YOU ARE HERE: LAT HomeCollectionsExtradition


July 12, 2013 | By Sergei L. Loiko
MOSCOW - A group of Russian lawmakers and rights advocates who met Friday with Edward Snowden voiced support for his bid to gain asylum in their nation, with one calling the American fugitive "a human rights activist. " “I consider Edward Snowden a human rights activist struggling for the rights of millions and millions of people in the entire world,” Sergei Naryshkin, speaker of the lower house of parliament, told Rossiya-24 television. “In the United States, which demands his extradition, such punishment as the death penalty is applied, and I believe the risk is very high that this measure of punishment is in for Edward Snowden," Naryshkin said.
July 6, 2013 | By Sergei L. Loiko
MOSCOW -- Seeking to make a political point, a group of Russian lawmakers is initiating a request to seek extradition from the United States of a Russian intelligence officer,  Col. Alexander Poteyev, who escaped to America in 2010 after betraying a major network of Russian spies in the U.S. The lawmakers are comparing the case of Poteyev to that of NSA leaker Edward Snowden, who remains holed up in a Moscow airport, having requested asylum in...
July 5, 2013 | By Carol J. Williams
NSA leaker Edward Snowden has sent out appeals for asylum to six more countries, WikiLeaks reported Friday, in a sign of the marooned fugitive's mounting desperation in the face of international indifference to his plight. Snowden remains trapped in a diplomatic no-man's land at Moscow's Sheremetyevo airport, lacking documents that would allow him to enter Russia or travel to a country willing to damage relations with Washington to give him refuge. The 30-year-old former contract worker for the National Security Agency has been on the run for more than a month since telling journalists about massive U.S. efforts to track telephone conversations and Internet traffic around the world.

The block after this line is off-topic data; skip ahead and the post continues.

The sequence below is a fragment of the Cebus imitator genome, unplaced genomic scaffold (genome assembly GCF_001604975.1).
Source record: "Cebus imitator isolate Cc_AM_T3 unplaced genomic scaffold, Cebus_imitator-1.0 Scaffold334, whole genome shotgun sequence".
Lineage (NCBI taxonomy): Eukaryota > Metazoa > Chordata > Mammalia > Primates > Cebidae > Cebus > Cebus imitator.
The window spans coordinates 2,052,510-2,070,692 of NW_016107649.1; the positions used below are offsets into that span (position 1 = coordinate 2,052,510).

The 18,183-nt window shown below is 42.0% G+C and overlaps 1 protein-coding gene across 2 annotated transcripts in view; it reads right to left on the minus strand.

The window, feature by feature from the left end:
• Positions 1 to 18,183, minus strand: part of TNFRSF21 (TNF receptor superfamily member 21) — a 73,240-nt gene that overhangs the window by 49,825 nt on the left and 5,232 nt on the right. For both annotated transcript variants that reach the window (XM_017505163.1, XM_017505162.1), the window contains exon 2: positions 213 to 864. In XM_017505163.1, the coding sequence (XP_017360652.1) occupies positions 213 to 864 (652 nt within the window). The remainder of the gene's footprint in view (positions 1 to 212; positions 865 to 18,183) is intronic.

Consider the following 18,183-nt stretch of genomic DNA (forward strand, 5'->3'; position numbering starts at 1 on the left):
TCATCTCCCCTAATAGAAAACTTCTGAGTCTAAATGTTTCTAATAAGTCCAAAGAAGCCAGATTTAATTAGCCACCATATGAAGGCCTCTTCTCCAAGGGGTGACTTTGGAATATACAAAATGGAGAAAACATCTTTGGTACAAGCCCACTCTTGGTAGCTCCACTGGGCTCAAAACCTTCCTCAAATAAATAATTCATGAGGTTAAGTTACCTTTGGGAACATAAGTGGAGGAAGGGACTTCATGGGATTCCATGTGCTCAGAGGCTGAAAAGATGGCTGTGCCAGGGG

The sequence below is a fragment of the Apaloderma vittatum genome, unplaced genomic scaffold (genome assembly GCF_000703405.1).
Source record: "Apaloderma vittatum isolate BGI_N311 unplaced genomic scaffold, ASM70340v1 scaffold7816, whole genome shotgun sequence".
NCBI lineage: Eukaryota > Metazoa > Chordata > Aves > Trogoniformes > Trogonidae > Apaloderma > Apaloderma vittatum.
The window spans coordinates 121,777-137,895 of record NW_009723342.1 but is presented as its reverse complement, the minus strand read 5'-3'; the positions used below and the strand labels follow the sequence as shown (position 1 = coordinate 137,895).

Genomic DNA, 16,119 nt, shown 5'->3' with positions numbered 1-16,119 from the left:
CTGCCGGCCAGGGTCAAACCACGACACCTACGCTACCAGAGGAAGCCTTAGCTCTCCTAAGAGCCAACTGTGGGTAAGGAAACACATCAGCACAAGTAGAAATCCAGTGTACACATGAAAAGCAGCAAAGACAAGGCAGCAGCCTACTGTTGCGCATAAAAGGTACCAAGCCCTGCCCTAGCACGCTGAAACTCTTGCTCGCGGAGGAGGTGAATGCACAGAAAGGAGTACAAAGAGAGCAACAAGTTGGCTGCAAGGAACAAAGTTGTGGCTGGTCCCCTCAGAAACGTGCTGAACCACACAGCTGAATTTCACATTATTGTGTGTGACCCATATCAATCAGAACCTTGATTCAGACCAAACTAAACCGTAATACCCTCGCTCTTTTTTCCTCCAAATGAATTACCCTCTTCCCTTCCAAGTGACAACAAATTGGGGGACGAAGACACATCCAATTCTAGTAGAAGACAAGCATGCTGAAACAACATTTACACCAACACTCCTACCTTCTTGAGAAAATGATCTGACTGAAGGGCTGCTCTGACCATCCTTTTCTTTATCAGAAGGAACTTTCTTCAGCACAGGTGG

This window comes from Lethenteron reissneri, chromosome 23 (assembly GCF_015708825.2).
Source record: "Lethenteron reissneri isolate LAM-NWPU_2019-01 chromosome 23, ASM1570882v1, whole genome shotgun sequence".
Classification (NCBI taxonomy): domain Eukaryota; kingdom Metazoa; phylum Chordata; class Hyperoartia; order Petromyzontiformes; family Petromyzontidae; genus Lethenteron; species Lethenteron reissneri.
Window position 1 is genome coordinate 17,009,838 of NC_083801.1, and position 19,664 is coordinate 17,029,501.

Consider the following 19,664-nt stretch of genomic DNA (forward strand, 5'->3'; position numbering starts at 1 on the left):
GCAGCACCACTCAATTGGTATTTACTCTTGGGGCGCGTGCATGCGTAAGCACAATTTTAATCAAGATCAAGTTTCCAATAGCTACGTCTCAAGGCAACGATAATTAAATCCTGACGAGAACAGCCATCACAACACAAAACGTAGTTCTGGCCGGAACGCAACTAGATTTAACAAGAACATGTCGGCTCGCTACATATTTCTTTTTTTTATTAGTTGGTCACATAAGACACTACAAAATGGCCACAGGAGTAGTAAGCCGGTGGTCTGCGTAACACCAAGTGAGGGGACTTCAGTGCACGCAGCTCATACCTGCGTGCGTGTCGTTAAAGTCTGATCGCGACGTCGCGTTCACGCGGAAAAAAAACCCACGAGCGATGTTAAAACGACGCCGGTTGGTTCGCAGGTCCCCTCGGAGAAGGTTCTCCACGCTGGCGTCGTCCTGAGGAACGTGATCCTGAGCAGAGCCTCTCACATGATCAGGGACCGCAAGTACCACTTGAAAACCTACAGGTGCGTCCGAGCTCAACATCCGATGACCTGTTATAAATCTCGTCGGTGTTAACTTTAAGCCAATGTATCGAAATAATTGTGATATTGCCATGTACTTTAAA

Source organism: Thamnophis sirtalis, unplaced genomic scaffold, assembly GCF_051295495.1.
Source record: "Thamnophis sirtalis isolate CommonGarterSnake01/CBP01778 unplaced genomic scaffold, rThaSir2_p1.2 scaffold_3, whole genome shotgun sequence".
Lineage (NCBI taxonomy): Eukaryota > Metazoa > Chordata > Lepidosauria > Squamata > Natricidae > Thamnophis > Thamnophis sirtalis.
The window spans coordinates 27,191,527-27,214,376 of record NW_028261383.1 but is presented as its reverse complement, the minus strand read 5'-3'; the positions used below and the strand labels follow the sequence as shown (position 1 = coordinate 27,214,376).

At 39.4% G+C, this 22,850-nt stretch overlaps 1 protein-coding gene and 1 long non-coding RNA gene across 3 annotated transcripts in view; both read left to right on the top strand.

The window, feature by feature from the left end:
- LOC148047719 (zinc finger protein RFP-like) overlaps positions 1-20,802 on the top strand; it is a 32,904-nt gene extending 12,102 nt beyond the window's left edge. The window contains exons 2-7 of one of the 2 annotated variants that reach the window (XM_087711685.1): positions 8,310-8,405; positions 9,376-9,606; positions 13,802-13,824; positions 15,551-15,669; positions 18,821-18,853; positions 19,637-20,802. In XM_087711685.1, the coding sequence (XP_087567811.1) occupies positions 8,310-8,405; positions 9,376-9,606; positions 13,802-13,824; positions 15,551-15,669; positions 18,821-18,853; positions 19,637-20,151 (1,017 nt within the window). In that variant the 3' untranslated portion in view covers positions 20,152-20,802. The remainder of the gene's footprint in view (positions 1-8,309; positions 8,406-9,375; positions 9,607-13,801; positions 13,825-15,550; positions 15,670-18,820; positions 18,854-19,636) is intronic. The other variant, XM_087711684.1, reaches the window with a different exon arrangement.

July 1, 2013 | Staff and wire reports
A man arrested in Florida has agreed to return to Massachusetts to face a charge in the murder case against former New England Patriots tight end Aaron Hernandez . Ernest Wallace , 41, faces a charge of accessory after the fact in the slaying of semipro football player Odin Lloyd . Wallace turned himself in at a Miramar, Fla., police station last week. An assistant to Broward County Judge John Hurley said Wallace waived extradition Monday and agreed to go back to Massachusetts.
June 27, 2013 | By Paul Richter
WASHINGTON - President Obama's declaration Thursday that he wouldn't be "scrambling jets" to capture Edward Snowden provided the clearest public signal of how much the administration wants to shield key diplomatic relationships from damage over the case of the fugitive national security leaker. The administration's efforts at downplaying may also stem, in part, from a desire to manage expectations, since Snowden may continue to elude U.S. custody. But it's clear that in the last several days, the administration has sought to de-escalate confrontations over his flight.
June 27, 2013 | By Kathleen Hennessey and David Lauter